Should You Hate This Coach?

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Is Todd Graham, the new head football coach at Arizona State, the worst person in the universe? Let’s consider the evidence.

In 2006, Graham was the coach at Rice. Mr. Premature Evacuation, as the Houston Chronicle called him, lasted one whole season before he left for Tulsa. After four seasons with Tulsa — during which he treated at least one prominent sportswriter like crap — Graham left for Pitt last January.

Graham did the Pitt job for all of 11 months. Then he sent his Panthers players a text message. The message announced he was leaving for Arizona State and was signed, “God Bless.” A few days later, Graham was knotting a maroon-and-yellow tie for yet another introductory press conference. “No class, he’s a quitter, soft, liar, hypocrite,” tweeted Pitt receiver Devin Street. He added, “I feel like dirt and I was just abused.”

“I made a mistake,” Graham told Fox Sports. “The mistake was I probably should have never gone to Pittsburgh in the first place.”

There’s more: Before he left Pitt, Graham blasted his own job-hopping assistants, calling them “mercenaries.” But despite everything you just read, let’s try a thought experiment. What if Todd Graham isn’t the worst person in the universe? What if he’s merely an unremarkable dickhead in a universe that encourages, and occasionally even justifies, dickish behavior? Here are four semi-defenses of the charges Mr. Premature Evacuation is facing:

1. Graham’s players got screwed.

Street and his teammates got left in the lurch when Graham split. That’s bad. The thing is, the problem is way bigger than Graham. Last season, by my count, there were five Football Bowl Subdivision head coaches who hopped to bigger jobs (six, if you count Greg Schiano). But 18 head coaches got fired (I didn’t count a few well-timed “retirements,” like Hawaii’s Greg McMackin, and special cases like Ohio State’s Luke Fickell and Joe Paterno). When Ole Miss’s Houston Nutt or Colorado State’s Steve Fairchild gets canned, their players are left in the lurch just as surely as Devin Street was. If Graham reneged on the deal he made with his guys, then so did the administrators who fired their coaches.

2. Graham quit via text message.

Yup, that was cowardly. But here are some other profiles in courage: In December, Texas A&M’s Mike Sherman — the world’s nicest coach — was fired via a call to his cell phone. He was parked in a recruit’s driveway. The week before, Akron coach Rob Ianello was fired by cell phone, too. Ianello was en route to his mother’s funeral.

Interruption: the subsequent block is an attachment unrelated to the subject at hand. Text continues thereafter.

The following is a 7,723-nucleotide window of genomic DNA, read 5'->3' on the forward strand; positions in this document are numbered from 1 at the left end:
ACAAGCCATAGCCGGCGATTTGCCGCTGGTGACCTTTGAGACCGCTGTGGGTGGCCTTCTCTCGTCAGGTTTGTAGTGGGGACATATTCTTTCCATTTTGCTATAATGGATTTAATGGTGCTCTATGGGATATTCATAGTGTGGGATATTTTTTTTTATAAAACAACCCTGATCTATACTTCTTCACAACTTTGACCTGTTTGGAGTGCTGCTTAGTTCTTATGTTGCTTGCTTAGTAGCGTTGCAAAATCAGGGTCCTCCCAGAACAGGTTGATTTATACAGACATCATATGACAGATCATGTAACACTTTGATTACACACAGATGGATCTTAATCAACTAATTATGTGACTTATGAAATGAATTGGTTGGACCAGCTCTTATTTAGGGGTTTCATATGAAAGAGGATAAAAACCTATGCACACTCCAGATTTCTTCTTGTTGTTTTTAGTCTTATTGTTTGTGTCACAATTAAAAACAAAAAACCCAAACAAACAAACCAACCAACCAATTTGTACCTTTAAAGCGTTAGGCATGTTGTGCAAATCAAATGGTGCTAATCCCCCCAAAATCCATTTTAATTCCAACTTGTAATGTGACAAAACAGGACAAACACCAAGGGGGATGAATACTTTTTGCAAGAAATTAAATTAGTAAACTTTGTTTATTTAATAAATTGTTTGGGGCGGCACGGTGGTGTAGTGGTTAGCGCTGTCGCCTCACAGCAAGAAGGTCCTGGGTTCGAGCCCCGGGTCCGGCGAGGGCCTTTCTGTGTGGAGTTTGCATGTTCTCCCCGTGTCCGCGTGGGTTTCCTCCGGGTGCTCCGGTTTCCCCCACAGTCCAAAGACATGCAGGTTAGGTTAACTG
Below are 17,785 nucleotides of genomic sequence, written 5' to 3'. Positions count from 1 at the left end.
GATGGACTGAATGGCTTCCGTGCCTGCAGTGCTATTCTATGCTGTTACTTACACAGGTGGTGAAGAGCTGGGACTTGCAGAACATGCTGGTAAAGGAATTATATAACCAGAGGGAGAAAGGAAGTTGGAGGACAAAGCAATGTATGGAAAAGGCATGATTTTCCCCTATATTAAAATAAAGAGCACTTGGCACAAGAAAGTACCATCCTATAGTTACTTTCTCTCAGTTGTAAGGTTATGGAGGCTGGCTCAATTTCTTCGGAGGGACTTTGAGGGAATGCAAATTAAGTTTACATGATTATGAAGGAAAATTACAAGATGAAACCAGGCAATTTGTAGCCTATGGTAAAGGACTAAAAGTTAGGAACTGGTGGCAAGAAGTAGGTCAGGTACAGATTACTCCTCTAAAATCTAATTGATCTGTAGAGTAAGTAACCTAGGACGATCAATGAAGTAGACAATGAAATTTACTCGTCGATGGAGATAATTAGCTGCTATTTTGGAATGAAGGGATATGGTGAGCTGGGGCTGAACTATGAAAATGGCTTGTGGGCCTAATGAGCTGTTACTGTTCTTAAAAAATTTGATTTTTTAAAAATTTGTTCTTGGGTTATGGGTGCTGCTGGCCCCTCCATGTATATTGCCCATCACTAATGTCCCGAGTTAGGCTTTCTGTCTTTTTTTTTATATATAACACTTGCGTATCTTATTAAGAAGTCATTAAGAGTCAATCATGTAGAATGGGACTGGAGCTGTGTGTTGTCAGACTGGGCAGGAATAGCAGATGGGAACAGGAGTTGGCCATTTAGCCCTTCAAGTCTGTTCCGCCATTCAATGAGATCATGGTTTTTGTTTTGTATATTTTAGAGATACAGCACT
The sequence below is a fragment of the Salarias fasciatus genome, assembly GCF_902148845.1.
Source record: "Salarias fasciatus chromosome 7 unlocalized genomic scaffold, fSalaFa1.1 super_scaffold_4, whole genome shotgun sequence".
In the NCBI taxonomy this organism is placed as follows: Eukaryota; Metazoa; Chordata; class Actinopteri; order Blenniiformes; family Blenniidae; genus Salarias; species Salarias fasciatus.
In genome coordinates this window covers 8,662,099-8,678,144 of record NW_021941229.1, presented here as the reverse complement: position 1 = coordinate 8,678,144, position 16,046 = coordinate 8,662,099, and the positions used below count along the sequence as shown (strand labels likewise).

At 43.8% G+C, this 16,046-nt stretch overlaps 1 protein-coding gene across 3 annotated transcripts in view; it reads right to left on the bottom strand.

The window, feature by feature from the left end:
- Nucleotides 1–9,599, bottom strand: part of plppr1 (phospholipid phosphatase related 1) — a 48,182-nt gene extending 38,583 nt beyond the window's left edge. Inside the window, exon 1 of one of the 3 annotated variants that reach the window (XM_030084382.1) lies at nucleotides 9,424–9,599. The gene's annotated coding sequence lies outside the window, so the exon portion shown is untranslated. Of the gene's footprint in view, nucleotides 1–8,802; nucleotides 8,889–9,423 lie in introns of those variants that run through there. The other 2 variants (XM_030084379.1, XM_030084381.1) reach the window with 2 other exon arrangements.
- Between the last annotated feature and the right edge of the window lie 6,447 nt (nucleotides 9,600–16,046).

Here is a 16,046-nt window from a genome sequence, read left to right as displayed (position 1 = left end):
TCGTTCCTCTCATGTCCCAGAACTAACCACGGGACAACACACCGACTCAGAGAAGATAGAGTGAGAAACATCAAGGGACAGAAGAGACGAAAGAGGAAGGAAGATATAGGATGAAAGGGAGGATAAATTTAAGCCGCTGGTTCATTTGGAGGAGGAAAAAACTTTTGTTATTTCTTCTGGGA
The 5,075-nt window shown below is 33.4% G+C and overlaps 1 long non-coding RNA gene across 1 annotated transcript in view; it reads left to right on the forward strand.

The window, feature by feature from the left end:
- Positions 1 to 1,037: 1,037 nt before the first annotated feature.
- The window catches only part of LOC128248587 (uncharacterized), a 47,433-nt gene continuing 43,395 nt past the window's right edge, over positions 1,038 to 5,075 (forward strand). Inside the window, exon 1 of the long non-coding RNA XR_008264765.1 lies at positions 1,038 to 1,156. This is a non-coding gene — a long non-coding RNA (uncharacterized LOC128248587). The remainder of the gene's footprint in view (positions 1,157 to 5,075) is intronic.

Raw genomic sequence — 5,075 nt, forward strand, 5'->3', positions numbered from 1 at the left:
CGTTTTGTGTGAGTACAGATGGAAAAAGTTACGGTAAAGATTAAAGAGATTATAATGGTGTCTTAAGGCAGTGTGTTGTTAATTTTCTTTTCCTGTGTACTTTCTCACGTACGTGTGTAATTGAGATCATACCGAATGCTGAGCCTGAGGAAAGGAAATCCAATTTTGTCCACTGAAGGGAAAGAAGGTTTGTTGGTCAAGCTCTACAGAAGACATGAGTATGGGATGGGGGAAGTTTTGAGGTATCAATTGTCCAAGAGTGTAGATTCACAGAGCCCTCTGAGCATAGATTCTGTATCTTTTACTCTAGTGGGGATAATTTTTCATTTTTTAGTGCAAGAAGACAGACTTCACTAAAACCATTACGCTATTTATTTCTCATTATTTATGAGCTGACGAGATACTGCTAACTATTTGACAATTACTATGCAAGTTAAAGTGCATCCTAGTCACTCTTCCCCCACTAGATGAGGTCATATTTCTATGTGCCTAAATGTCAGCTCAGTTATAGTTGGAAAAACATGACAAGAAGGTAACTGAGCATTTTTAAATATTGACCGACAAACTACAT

3. Graham is a bullshit artist.

It’s fun to pick apart Graham’s corporate-speak — ASU, he wrote in his good-bye text, was his “dream” job. (You know, unlike his past and future ones.) I’d like every college coach to talk like Les Miles. But college football is a multibillion-dollar industry. When we fire the coach, we justify it by saying, “It’s a business.” If it’s a business, then insincere business-speak is a minor side effect.

4. OK, but Graham is an awful, awful guy.

I’m not disputing that. But it’s all part of the game. My guy, Mack Brown, is seen as the model of an upstanding coach. But look at his résumé: One year as coach at Appalachian State; the next as Oklahoma’s offensive coordinator; three years as the Tulane head coach, leaving as soon as they got to .500; 10 seasons at North Carolina, leaving after declaring his love for the Tar Heels …

A college coach, like a shark, must keep moving to live. In an era in which it takes five seconds to get on a message board and call for someone to be fired, it’s silly to ask a coach to wait passively for the ax. Todd Graham, in his own despicable way, is the model coach of modern college football.

Don’t worry if he’s not the worst person in the universe. In a few years, we’ll probably have Bobby Petrino back.

Filed Under: Bryan Curtis, College Football, The U

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Bryan Curtis is a staff writer for Grantland.

Archive @ curtisbeast